Proposal to extend school year nixed by Mehlville board

Compensation top question by teachers, Catalana says

By Gloria Lloyd

The Mehlville Board of Education rejected a calendar suggested by board member Ron Fedorchak that would extend the school year while keeping the same number of school days, opting instead to keep the calendar the way it is.

Since Fedorchak was first appointed to the board in 2011, he has supported lengthening the school year.

The current Mehlville calendar has 174 student attendance days, the minimum required by Missouri, which has the fourth-shortest school year in the country.

This year, Fedorchak, who was elected to a three-year term in 2012, presented an alternate calendar with 174 days that would start school a week earlier and end it a week later to combat the “summer slump,” the months when students are not in school and forget some of what they learned the previous year. Students would get an entire week off for Thanksgiving.

The board rejected the plan 5-2, with Fedorchak and board Secretary Rich Franz voting in favor.

Instead, the board approved a plan recommended by the calendar committee that is similar to the current calendar 5-2, with Fedorchak and Franz opposed.

The past two years, Fedorchak has proposed an extended calendar with 180 days of instruction, which would push the Mehlville School District up to the national average. The state only funds the required 174 school days.

In math, students take six weeks to get up to speed on what they forgot over the summer, Fedorchak told the Call.

That makes it imperative for the board to do what it can for children living in poverty who may not have summer academic opportunities — and for all the district’s students, who live in a changing world that no longer has the well-paying unskilled jobs it once did, he noted.

“It’s a global marketplace, where we’re fighting for fewer and fewer jobs and fewer and fewer college opportunities,” Fed\orchak said. “So our schools better be improving constantly.”

Although the total number of days is the same as in the calendar recommended by the committee, Fedorchak’s proposal adds 16.5 hours of additional classroom time, since he eliminates monthly early release days.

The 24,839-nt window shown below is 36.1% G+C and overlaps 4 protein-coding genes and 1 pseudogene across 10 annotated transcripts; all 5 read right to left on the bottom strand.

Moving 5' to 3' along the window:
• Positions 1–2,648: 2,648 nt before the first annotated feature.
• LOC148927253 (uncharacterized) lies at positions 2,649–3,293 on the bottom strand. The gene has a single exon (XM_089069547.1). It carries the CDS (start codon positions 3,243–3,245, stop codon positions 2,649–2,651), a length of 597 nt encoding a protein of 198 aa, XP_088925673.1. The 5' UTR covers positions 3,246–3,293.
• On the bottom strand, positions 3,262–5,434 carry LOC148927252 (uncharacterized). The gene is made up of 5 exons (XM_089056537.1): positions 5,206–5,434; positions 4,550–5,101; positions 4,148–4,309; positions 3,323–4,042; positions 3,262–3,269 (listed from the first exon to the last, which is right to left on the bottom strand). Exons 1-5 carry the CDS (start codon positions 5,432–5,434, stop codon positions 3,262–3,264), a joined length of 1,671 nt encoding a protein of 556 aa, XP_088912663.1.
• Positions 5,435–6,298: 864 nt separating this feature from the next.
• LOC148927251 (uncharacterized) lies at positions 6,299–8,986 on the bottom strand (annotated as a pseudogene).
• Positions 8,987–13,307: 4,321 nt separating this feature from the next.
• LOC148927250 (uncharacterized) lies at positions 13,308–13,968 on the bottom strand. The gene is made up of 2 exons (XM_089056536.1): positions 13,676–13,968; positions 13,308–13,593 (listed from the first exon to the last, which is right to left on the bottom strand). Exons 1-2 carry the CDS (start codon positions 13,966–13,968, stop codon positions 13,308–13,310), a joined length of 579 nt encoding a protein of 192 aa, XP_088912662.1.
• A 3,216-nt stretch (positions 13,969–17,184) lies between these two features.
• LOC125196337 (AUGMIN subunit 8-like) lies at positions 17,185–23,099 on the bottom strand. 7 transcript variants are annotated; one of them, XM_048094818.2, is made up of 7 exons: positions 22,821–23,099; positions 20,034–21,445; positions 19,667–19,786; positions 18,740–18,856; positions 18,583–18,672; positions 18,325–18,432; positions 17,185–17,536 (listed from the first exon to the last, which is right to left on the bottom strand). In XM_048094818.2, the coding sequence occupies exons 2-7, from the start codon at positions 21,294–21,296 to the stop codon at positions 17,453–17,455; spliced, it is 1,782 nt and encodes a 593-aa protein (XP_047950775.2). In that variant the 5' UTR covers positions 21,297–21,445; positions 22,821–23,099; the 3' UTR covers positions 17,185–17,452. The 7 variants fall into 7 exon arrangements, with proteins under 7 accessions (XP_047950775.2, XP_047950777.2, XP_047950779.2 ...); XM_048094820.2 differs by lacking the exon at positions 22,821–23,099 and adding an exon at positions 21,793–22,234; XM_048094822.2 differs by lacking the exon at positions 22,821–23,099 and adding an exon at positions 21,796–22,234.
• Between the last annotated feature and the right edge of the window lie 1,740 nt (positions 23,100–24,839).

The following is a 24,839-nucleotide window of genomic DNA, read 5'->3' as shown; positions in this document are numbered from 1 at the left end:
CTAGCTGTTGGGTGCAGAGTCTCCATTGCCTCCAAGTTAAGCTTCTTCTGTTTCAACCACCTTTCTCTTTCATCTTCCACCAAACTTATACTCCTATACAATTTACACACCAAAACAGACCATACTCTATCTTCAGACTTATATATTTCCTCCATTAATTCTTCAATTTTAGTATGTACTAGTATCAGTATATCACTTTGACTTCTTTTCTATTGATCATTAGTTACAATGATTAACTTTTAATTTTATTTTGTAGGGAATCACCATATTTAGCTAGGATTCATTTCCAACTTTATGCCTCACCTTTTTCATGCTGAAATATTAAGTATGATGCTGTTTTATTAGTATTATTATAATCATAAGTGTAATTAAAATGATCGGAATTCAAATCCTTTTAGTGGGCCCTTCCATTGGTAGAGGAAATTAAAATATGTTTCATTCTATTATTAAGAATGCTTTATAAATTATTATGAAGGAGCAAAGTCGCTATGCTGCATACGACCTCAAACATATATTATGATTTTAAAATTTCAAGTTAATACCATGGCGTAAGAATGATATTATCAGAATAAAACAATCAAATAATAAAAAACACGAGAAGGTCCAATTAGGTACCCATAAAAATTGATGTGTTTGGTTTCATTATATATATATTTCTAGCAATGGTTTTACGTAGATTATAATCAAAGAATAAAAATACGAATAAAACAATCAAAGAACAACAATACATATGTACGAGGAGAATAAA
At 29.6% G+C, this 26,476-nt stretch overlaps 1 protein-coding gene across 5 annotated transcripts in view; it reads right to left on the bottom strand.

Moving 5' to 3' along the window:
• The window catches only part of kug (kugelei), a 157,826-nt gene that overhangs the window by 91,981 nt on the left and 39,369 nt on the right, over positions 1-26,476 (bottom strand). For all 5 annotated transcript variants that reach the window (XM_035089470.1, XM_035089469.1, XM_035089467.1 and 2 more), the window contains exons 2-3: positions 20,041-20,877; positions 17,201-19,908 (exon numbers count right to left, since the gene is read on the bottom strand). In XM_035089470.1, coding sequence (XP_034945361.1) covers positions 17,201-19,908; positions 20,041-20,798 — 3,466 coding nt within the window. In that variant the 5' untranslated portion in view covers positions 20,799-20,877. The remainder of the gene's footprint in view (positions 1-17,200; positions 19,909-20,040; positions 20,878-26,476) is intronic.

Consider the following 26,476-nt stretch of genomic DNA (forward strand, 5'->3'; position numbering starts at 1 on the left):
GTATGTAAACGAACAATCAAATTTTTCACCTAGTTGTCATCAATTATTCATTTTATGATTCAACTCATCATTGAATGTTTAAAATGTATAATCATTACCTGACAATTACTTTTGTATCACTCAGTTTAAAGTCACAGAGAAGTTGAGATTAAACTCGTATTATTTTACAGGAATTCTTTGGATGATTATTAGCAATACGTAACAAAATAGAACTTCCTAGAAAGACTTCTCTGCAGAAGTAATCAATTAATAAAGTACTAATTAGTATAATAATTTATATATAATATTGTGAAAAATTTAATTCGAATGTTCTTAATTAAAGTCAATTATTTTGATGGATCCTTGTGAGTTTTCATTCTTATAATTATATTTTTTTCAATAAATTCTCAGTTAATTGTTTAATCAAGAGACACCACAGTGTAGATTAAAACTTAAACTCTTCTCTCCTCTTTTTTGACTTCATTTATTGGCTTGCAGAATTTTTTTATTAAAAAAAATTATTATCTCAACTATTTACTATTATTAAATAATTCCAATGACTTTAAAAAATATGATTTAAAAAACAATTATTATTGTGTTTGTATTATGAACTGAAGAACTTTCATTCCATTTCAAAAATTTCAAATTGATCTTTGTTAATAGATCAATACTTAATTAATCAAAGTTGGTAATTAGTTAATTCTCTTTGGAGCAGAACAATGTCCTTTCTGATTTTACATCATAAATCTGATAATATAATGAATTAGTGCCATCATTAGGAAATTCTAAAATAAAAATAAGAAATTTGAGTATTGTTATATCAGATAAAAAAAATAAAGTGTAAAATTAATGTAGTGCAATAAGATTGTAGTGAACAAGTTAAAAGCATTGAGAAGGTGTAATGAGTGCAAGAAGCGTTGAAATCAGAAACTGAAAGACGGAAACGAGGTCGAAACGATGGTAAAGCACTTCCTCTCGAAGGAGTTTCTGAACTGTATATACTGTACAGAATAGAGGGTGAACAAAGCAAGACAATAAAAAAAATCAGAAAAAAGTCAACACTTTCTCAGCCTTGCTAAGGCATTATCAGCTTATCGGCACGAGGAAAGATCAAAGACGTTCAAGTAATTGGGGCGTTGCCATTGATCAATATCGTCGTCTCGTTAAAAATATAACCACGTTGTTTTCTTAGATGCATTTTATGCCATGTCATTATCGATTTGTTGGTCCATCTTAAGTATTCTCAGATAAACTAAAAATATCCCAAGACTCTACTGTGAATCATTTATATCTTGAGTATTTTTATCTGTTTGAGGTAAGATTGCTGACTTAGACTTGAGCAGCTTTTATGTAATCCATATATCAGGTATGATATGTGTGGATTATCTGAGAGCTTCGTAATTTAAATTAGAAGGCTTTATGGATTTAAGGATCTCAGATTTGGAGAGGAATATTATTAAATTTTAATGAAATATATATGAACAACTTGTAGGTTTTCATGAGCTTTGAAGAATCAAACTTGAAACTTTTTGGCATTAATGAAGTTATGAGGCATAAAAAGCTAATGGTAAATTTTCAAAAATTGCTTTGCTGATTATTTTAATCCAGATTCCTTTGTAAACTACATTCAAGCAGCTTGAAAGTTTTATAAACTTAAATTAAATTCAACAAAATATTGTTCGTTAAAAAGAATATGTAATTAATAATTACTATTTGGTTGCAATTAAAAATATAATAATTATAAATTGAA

Instead, teachers would be released early on their professional-development days.

Those changes mean money comes into play, said Human Resources Director Mark Catalana, citing concerns teachers had expressed to him about the alternate plan.

“It adds more teacher contract days, so the No. 1 question (teachers have) is compensation,” he said.

“You’re really not adding any more,” Fedorchak said. “You’re just getting a full day of education for the days that those kids are there. We went from eight half-days to four full days.”

Fedorchak’s proposal, developed in consultation with Catalana, lists 203 teacher contract days instead of the current 196.

Teacher contract days span the beginning of the school year to the end and include all the paid holidays in between. The Mehlville National Education Association, or MNEA, is currently in negotiations with the board over a new contract.

“You’re going to go to 203 contract days and still get 174 days of education, so you’ve increased your costs by 3.6 percent,” said board member Larry Felton. “I don’t think that’s negotiable — I think you’re changing the work load.”

“You’re spreading the work load,” said board member Kathleen Eardley, who noted that she liked the goal of the plan, but wanted to find out what parents thought about it before she could vote for it.

Parents already regularly protest that the school year starts too early in August, Superintendent Eric Knost noted, so he did not believe they would respond well to an even earlier date.

After several board members mentioned they wanted parent feedback on the idea, Fedorchak suggested postponing the calendar vote for a month while the district gathered opinions on the plan through a parent survey, as it did on whether to switch a half-day of school from June 2 to Good Friday this year.

After the vote, Fedorchak said that he would continue his efforts advocating for a longer calendar year.

“The only thing I’m disappointed with is that some of the members asked for a survey of the public ­— last time I checked, that’s what we were elected to do, is use our judgment,” he said. “It’s kind of a copout.”

During last year’s discussion to set the current calendar, other board members and Knost said they were open to a longer calendar for the 2014-2015 calendar year.

A committee led by Assistant Superintendent Lisa Counts examined whether adding a few days to the school year would impact student achievement and found that a longer school day would make a more significant impact.

Another of Fedorchak’s suggestions, building in potential snow makeup days earlier in the calendar in case of a winter with many snow days, was accepted by the board 7-0.

Fedorchak, the board’s sole representative on the district’s calendar committee, could not make the calendar committee’s meeting this year since it was rescheduled to take place while he was on a business trip, after being canceled because of a snow day.

He requested that future calendar meetings be held at night, when board representatives would be better able to attend.